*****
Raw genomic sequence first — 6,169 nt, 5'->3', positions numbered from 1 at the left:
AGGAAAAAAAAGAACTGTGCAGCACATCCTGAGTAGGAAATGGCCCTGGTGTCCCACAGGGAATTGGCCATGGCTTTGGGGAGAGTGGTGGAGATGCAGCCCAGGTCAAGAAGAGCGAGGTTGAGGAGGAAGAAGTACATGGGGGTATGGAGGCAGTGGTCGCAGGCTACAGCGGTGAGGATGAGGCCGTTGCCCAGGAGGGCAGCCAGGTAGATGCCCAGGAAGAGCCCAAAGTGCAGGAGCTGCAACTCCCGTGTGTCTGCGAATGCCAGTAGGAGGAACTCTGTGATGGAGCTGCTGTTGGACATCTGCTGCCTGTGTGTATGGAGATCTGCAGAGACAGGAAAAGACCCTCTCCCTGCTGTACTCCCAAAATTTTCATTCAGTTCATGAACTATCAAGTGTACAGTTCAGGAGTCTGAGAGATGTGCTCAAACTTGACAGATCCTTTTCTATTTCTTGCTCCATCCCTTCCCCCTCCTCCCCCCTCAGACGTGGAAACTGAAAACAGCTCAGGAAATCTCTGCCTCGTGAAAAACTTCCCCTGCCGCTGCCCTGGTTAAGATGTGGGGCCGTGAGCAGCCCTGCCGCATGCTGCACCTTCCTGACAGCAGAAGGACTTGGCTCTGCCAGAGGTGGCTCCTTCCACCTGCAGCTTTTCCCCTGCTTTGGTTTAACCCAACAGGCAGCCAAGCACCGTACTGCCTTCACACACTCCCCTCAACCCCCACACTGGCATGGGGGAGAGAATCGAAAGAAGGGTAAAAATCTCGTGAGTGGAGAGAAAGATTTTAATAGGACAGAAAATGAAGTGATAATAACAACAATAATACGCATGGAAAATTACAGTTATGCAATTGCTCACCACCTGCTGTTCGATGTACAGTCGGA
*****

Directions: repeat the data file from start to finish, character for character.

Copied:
Raw genomic sequence first — 6,169 nt, 5'->3', positions numbered from 1 at the left:
AGGAAAAAAAAGAACTGTGCAGCACATCCTGAGTAGGAAATGGCCCTGGTGTCCCACAGGGAATTGGCCATGGCTTTGGGGAGAGTGGTGGAGATGCAGCCCAGGTCAAGAAGAGCGAGGTTGAGGAGGAAGAAGTACATGGGGGTATGGAGGCAGTGGTCGCAGGCTACAGCGGTGAGGATGAGGCCGTTGCCCAGGAGGGCAGCCAGGTAGATGCCCAGGAAGAGCCCAAAGTGCAGGAGCTGCAACTCCCGTGTGTCTGCGAATGCCAGTAGGAGGAACTCTGTGATGGAGCTGCTGTTGGACATCTGCTGCCTGTGTGTATGGAGATCTGCAGAGACAGGAAAAGACCCTCTCCCTGCTGTACTCCCAAAATTTTCATTCAGTTCATGAACTATCAAGTGTACAGTTCAGGAGTCTGAGAGATGTGCTCAAACTTGACAGATCCTTTTCTATTTCTTGCTCCATCCCTTCCCCCTCCTCCCCCCTCAGACGTGGAAACTGAAAACAGCTCAGGAAATCTCTGCCTCGTGAAAAACTTCCCCTGCCGCTGCCCTGGTTAAGATGTGGGGCCGTGAGCAGCCCTGCCGCATGCTGCACCTTCCTGACAGCAGAAGGACTTGGCTCTGCCAGAGGTGGCTCCTTCCACCTGCAGCTTTTCCCCTGCTTTGGTTTAACCCAACAGGCAGCCAAGCACCGTACTGCCTTCACACACTCCCCTCAACCCCCACACTGGCATGGGGGAGAGAATCGAAAGAAGGGTAAAAATCTCGTGAGTGGAGAGAAAGATTTTAATAGGACAGAAAATGAAGTGATAATAACAACAATAATACGCATGGAAAATTACAGTTATGCAATTGCTCACCACCTGCTGTTCGATGTACAGTCGGA